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Aurora launches program offering alternative to police response for certain 911 calls

Instead of an officer, the Aurora Mobile Response team sends a paramedic and a mental health professional to help.

AURORA, Colo. — Police officers won't need to respond to certain 911 calls in Aurora if all goes as planned with a new pilot program that launched Wednesday.

“Not every call needs law enforcement," said Courtney Tassin.

Tassin is program manager for the Aurora Mobile Response Team, a six-month pilot program that pairs a paramedic and licensed mental health professional to respond to behavioral health calls.

“I think it just felt like the right time to implement something like this," Tassin said.

The team will cover only the northwest portion of Aurora Wednesday through Saturday from 10 a.m. until 7 p.m. 

“There’s an opportunity every single day, almost every hour of the day, for a team such as this to make a connection," Tassin said.

Tassin said the city allocated $160,000 from general funds to get the program started. The city partnered with Aurora Mental Health Center and Falck Rocky Mountain which also provided a van for the team.

On Wednesday afternoon, the van was parked outside the Martin Luther King, Jr. Library on East Colfax ready to respond. 

“When someone calls in to report either themselves or an individual in crisis, or maybe they just see someone who might need some resources and help, dispatch will put that in a call, and my team is able to click on the call, review everything and see if it meets criteria," Tassin explained.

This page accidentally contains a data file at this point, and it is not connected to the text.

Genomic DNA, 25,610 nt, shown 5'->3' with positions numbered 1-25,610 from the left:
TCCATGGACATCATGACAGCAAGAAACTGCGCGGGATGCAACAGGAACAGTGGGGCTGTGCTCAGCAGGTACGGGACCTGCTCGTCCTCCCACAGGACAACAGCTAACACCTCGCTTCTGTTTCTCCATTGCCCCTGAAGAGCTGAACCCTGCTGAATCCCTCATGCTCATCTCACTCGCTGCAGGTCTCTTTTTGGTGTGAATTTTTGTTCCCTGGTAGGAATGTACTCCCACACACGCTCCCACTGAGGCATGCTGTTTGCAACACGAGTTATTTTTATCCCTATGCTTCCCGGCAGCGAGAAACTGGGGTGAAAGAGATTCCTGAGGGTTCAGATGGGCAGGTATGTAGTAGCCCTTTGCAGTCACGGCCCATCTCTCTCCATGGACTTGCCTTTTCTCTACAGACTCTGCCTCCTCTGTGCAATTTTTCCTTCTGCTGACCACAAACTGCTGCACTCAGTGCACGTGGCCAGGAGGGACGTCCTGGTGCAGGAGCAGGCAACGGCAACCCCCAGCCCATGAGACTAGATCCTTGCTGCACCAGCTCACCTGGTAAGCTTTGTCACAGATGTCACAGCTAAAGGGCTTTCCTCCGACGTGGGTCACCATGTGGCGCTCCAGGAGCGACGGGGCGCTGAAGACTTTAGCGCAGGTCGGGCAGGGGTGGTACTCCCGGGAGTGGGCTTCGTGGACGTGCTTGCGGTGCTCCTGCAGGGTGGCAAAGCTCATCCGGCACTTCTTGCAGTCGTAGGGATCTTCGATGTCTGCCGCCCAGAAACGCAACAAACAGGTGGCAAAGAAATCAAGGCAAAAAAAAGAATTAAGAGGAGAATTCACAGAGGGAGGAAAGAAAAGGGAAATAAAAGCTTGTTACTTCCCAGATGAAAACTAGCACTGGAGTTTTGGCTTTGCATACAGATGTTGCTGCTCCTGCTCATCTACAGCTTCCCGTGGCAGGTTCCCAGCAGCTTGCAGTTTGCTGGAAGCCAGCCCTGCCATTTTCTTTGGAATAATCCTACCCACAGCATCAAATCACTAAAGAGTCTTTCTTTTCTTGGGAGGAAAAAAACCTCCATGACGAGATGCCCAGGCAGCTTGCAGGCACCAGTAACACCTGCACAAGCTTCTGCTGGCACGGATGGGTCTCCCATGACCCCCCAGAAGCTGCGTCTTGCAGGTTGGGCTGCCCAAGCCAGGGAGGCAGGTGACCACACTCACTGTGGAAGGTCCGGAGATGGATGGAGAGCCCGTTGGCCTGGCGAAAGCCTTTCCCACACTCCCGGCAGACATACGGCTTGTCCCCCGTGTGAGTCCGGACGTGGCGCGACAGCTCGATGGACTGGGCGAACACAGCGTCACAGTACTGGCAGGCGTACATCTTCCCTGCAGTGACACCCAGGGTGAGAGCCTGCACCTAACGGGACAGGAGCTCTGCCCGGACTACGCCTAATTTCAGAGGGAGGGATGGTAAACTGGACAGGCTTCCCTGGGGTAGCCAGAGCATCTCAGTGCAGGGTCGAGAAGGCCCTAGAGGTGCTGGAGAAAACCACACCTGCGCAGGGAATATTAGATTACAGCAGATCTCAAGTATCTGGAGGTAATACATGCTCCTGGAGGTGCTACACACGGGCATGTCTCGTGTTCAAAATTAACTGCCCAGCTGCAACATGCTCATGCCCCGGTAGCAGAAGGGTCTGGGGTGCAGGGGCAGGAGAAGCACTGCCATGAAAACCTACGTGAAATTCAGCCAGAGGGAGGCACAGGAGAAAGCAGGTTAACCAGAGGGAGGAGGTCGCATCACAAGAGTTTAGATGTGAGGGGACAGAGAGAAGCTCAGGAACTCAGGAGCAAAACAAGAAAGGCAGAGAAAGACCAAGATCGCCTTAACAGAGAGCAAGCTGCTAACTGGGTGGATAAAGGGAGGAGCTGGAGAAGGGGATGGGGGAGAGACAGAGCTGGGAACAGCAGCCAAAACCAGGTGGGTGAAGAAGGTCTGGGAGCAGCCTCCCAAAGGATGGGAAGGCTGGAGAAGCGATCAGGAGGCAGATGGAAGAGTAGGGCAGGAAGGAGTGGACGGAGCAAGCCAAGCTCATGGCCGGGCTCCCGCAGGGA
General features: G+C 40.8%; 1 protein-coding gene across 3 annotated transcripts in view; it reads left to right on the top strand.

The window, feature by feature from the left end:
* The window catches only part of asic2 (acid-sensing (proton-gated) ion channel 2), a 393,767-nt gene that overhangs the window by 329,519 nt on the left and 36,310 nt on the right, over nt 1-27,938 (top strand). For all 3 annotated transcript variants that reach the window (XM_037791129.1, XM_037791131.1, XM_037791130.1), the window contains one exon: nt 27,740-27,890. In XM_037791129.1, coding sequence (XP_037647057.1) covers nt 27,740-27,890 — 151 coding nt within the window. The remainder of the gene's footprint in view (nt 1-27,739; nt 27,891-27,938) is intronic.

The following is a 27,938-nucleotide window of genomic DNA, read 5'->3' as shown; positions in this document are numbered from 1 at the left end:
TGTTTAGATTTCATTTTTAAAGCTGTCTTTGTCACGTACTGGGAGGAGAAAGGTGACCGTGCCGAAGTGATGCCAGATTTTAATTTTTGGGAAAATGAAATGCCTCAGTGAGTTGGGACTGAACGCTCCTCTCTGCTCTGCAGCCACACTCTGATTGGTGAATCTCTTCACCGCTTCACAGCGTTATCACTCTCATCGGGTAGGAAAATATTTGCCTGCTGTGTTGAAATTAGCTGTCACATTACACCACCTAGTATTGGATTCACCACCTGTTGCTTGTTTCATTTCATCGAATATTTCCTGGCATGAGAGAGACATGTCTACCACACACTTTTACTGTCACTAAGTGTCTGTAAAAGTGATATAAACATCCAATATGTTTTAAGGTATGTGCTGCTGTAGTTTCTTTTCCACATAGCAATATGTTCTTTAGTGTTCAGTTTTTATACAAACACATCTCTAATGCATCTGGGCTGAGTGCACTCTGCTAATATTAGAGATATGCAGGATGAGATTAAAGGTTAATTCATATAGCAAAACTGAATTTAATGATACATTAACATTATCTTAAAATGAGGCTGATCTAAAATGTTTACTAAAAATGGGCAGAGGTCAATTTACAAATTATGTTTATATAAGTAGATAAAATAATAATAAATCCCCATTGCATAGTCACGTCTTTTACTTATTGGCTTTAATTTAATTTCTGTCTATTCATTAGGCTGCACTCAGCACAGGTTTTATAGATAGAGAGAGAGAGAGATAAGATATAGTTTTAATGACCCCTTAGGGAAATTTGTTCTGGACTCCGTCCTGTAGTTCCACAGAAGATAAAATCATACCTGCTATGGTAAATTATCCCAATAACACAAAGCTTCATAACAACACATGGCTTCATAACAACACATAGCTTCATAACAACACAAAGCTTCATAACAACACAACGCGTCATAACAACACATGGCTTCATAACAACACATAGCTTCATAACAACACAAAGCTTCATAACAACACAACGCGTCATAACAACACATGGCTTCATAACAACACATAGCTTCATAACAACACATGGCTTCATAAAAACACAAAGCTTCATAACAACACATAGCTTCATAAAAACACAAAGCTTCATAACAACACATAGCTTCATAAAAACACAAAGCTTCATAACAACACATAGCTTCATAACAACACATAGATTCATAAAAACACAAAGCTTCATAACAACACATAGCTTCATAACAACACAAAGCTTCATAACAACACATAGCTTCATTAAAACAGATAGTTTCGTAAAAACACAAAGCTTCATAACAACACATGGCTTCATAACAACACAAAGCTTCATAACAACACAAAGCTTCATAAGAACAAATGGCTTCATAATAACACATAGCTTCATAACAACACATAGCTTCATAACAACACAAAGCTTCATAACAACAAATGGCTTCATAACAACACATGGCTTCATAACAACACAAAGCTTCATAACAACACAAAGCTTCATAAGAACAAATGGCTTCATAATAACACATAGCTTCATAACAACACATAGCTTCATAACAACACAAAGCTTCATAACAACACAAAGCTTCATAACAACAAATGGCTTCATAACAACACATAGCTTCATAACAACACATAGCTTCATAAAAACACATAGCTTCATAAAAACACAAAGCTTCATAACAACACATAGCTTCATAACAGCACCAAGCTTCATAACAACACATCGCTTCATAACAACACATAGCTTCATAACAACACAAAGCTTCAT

The van is stocked full of water, food and hygiene products for people the team encounters on the streets. 

“Having a mental illness isn’t a crime, and I think it’s just an amazing way to reach people and meet them where they’re at," Tassin said.

The team won't respond to calls involving weapons or potentially violent situations. Aurora Police has its own crisis intervention team that pairs officers with mental health professionals. 

The Aurora Mobile Response Team is separate from the police department, Tassin said, and would help reduce the load of calls officers have to handle.

“Taking those low-intensity calls off them, I think benefits everyone," she said.

The Aurora Mobile Response Team was modeled after Denver's STAR program which sends a paramedic and mental health professional in place of a police officer to certain 911 calls. The Star Program is looking to expand in 2021.

Tassin said she was hopeful her team would also grow.

“Ideally, maybe it’d be more, and we’ll have to evaluate after this pilot program to look at what that call volume really looks like," she said.


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